At Rasa, we are constantly looking for ways to make it easier for developers to build great conversational AI. Developing a conversational AI assistant is not an easy task, and improving it over time using real conversations that don’t always go right is a whole new challenge. That’s why we developed a brand new product - Rasa X! Read more why we built it here.
Rasa X is a tool designed to make it easier to deploy and improve Rasa-powered assistants by learning from real conversations.
Rasa X is packed with new UI features which allow you to:
- View and annotate conversations: Filter, flag, and fix conversations that didn’t go well to continually improve your assistant.
- Get feedback from testers: Share your assistant with testers to get immediate feedback and more training data
- Version and manage models: Track and manage your models, promote to production, and easily roll back.
- Deploy anywhere: Ready-to-deploy Docker containers and orchestration to run Rasa on premise or using your favourite cloud provider.
Rasa X can also be used to develop an assistant from scratch, but our main goal behind developing it was to build a new UI tool which would make it as easy as possible for your assistant to improve by learning from real conversations.
So, do you have an assistant built with the open source Rasa framework and you’re ready to take it to the next level? Enter Rasa X!
Step 1: Upgrading to Rasa 1.0
Alongside the launch of the Rasa X, the open source framework has reached an important milestone, with Rasa released as 1.0. It is the first version compatible with Rasa X and it comes with a bunch of new features like a new Mapping Policy, SQL tracker stores, new easy-to-use CLI and much more. Rasa 1.0 also is the first release of Rasa NLU and Core merged into one package.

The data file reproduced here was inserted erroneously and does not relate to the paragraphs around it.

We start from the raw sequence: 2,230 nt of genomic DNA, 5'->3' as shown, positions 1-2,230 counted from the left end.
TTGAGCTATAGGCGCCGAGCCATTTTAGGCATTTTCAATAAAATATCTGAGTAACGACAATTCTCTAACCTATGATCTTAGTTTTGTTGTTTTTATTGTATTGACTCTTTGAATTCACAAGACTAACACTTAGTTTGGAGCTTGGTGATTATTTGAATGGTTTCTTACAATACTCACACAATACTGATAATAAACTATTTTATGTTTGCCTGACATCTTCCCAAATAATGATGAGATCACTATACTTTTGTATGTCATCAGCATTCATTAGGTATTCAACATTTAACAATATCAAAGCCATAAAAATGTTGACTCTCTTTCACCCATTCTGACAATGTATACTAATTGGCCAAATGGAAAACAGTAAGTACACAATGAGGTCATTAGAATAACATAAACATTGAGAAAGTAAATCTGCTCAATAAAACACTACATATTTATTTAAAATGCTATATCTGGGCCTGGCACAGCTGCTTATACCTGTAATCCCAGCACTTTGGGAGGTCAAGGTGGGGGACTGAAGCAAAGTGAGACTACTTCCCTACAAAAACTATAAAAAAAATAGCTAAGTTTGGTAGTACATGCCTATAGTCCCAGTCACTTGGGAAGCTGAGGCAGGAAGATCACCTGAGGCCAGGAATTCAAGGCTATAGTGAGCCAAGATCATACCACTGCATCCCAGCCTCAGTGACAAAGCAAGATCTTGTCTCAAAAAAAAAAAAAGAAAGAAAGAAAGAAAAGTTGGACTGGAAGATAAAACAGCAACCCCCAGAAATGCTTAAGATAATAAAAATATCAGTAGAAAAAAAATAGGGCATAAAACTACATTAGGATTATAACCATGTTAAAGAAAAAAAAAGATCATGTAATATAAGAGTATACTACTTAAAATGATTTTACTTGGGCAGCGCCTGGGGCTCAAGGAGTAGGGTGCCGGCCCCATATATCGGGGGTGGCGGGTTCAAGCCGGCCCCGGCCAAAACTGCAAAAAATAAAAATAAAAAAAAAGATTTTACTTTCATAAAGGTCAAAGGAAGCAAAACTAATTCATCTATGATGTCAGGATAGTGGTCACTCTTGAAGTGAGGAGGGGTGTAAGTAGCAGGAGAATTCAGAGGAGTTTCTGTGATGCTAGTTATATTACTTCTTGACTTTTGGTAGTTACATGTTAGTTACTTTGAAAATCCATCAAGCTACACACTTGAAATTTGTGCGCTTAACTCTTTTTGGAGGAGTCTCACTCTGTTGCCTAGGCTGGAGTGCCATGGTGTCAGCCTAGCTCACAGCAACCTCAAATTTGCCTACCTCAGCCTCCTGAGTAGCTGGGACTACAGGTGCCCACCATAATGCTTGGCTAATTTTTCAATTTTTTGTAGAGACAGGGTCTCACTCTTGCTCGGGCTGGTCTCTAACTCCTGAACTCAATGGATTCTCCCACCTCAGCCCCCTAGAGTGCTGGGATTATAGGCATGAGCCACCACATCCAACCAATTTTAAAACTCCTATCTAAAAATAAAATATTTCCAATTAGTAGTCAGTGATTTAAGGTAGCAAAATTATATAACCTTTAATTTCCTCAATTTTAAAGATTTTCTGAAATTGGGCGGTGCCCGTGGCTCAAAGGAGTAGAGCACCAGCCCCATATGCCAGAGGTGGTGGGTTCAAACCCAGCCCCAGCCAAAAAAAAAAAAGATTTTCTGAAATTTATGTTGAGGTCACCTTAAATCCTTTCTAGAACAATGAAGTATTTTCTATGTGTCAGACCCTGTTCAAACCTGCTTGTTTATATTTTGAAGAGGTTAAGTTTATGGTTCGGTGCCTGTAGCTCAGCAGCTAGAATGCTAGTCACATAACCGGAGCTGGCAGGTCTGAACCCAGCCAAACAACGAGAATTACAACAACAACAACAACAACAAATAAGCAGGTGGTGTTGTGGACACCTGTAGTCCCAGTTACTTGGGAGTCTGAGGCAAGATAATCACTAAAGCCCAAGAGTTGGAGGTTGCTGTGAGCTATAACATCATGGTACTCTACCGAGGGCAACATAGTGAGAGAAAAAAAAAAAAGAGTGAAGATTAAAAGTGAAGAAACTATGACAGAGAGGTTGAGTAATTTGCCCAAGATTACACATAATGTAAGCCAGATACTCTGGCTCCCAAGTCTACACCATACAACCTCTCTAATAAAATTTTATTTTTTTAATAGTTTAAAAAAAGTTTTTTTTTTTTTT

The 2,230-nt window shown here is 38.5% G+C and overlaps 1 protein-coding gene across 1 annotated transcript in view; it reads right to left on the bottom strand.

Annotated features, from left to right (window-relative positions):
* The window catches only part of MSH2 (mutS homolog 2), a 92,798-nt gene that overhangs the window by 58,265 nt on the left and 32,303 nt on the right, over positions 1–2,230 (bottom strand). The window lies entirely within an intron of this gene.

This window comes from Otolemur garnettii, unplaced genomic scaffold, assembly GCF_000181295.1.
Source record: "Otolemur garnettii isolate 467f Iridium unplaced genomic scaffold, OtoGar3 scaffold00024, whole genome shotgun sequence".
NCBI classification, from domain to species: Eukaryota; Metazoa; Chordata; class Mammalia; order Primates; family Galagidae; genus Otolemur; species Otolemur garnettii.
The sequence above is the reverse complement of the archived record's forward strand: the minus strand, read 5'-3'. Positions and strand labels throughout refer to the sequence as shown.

To run Rasa X, you have upgrade to Rasa 1.0.
To upgrade, run:
pip install rasa-x --extra-index-url https://pypi.rasa.com/simple
The biggest new feature in Rasa 1.0 is a command line interface (CLI) which makes it much easier to train and test your NLU and dialogue models on the command line. The only thing you have to check is that your project’s files are in the right place. Your NLU and dialogue data should be stored in a ./data directory in your project while all other files (domain, custom actions script, credentials, endpoints, nlu configuration file) should be kept in the main directory of your project folder. The image below represents the project structure the Rasa X expects to see:
After upgrading to Rasa 1.0 and updating your project structure, train a unified NLU and dialogue model by running the command below which will create a .tar.gz model file in a ./models directory:
With the files in this structure, you don’t have to pass any flags to rasa commands to tell it where to find your domain, stories, etc. So the command really is just rasa train. If you have a different project structure, you can still pass in arguments like rasa train -d /path/to/domain.yml.
Once the model is trained, you can load it and talk to your assistant by running:
The command above will load your assistant for you to test. If, for example, you want to test only the NLU model, you can use:
rasa shell nlu
The new CLI comes with a bunch of other handy commands which should make it easier to build and improve your assistants using the file system and a command line. Make sure to check out the documentation to see a detailed guide to the new CLI.
Step 2: Using Rasa X with your existing assistant